WebWineMan

Sparkling Wine Wingding!

Richard Fadeley What better way to get in a holiday mood than a Champagne tasting? While you tend to last-minute shopping and food selections we are taking care of business, sorting through a bevy of bottles to find the best of the current crop of sparkling wines for your entertaining.

While we enjoy sparklers throughout the year, it seems most appropriate to feature them during the holidays, and you will be presented with a huge selection - all good, some better - at your local wine store! The real stuff is only produced in the Champagne region of France, but good bubblies are made in most wine producing areas using similar techniques to those the French employ (méthode champenoise or traditional method).

Champagne is located 90 miles northeast of Paris, and here in the northernmost vineyards in France the grapes struggle to mature, yielding unripe fruit with higher acids which happens to be what the doctor ordered for distinctive sparkling wine. Most Champagne is blended with still wines from different vineyards and years to produce a consistent house style (NV or Non-Vintage). While Champagne is made only with only with Chardonnay, Pinot Noir and Pinot Meunier grapes, producers in other countries and regions often use different varieties (our top wine this year is made with Riesling, Pinot Gris, and Pinot Auxerrois).

We reviewed wines from the U.S., France, Italy and Spain for this tasting. These countries account for most sparkling wines, and the U.S. is apparently holding its own when it comes to the bubbly, copping five places out of the top 12 this year.

We prepared a Lucullan feast to accompany these "special" wines. Smoked salmon, shrimp, scallops and calamari seviche, ham biscuits, oysters-on-the-half-shell, as well as caviar, baked Brie and mousse trouffé backed up with plenty of fruit and bread. Prosciutto and asparagus with cream cheese in chicory leaves completed our tasting table. For dessert we had a chocolate cheesecake topped with fresh raspberries and blueberries; it was the perfect match with a lovely sweet cherry-red sparkling wine from Italy's Piemonte (Banfi's Rosa Regale), and with only 7 percent alcohol, a nice way to see that your guests get home safely.

Champagne is an excellent apéritif giving a lift to your appetite and a bounce to your spirits, but it can work well with a wide variety of foods - steamed lobster or roast chicken, turkey, ham, pasta dishes and medium-bodied fish like swordfish, halibut or sea bass. It goes well with vegetarian fare, creamy soups, stews and Cobb or Caesar salads. All of these sparklers were tasted blind along with the food.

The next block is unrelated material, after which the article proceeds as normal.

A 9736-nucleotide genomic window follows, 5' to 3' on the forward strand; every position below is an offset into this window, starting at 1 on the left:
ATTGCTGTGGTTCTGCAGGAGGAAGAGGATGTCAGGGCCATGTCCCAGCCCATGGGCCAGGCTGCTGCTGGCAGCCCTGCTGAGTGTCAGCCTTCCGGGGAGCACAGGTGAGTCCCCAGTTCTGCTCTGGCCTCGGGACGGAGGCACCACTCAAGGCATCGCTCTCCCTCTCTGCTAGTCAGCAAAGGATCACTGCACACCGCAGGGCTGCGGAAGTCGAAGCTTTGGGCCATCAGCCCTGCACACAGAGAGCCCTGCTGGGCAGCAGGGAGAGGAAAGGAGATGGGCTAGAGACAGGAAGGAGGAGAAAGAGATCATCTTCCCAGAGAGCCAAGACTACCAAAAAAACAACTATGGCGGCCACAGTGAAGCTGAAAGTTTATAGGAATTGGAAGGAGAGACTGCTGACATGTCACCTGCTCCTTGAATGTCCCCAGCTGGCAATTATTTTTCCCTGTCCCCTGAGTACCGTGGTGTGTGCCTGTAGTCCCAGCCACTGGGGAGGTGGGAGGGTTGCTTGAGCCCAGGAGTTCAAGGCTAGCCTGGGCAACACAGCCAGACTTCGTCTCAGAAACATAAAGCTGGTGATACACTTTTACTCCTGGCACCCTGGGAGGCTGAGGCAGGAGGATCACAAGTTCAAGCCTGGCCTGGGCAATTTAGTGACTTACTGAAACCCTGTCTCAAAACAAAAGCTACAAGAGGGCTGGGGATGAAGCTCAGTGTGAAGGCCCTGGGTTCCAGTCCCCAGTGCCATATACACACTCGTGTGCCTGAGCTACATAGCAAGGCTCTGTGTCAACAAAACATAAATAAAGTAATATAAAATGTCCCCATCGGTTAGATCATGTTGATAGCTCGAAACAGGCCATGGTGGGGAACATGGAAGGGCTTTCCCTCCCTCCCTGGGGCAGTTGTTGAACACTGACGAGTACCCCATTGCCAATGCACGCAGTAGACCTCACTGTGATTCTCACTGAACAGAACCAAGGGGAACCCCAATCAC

Our favorite wine came from Alsace followed by last year's top wine from a French producer who has set up shop in California (the mother wine from France showed nicely, too). We also found good bubblies for the budget minded. When the occasion calls for the cachet associated with the genuine article, you can plan on spending $30 plus for a good Champagne. Shop around though, there are some deals out there.

Many of the non-French wines were delightful and affordable. Freixenet again showed why it is the world's largest-selling sparkling wine, and a surprise from New Mexico, Gruet, took a bronze medal. The familiar Korbel Chardonnay Champagne (Blanc de Blancs) scored high marks, and Paul Cheneau from Spain rounded out the "Best Buys." Any of the French efforts would not disappoint, they are all refreshing and lively wines to highlight your holiday parties or compliment a meal. Look for the best value.

Next time you are in your local wine store, pick up one of these sparkling wines and see if it won't change your outlook on life. Let us hear about your favorite bubbly and what you like with it. E-mail webwineman@hotmail.com. Happy Holidays!

Free Times Sparkling Wine Review

BRUT

Lucien Albrecht Crémant d'Alsace **** Best of tasting France $14.99
Domaine Carneros, 1999 **** Consistent star California $20.99
Gruet, Brut **** A Star/Best Buy New Mexico $12.99
Taittinger Brut La Francaise **** Best of the real thing France $32.99
Freixenet Cordon Negro Brut **** A consistent best buy Spain $8.99
Korbel Chardonnay Champagne **** Recommended California $12
Gloria Ferrer Sonoma Brut **** Recommended California $18.99
Paul Cheneau Blanc de Blancs Brut *** A Best Buy Spain $7.99
Pol Roger *** Elegant France $34.99
Pacific Echo Brut *** Classy domestic California $18.99
Laurent Perrier Brut L-P *** NY Times favorite France $29.99
Piper Heidsieck *** WS 91 Points France $29.99

Dessert Wine

Banfi Rosa Regale Brachetto d'Acqui **** Perfect with chocolate Italy $19.99

Our four-star rating system and how it might compare to the WS 100 point scale:
* Good (80-84)
** Very Good (85-88)
*** Very Good/Excellent (88-90)
**** Excellent (91+)

December 2002

To contact Richard Fadeley, write him at webwineman@hotmail.com

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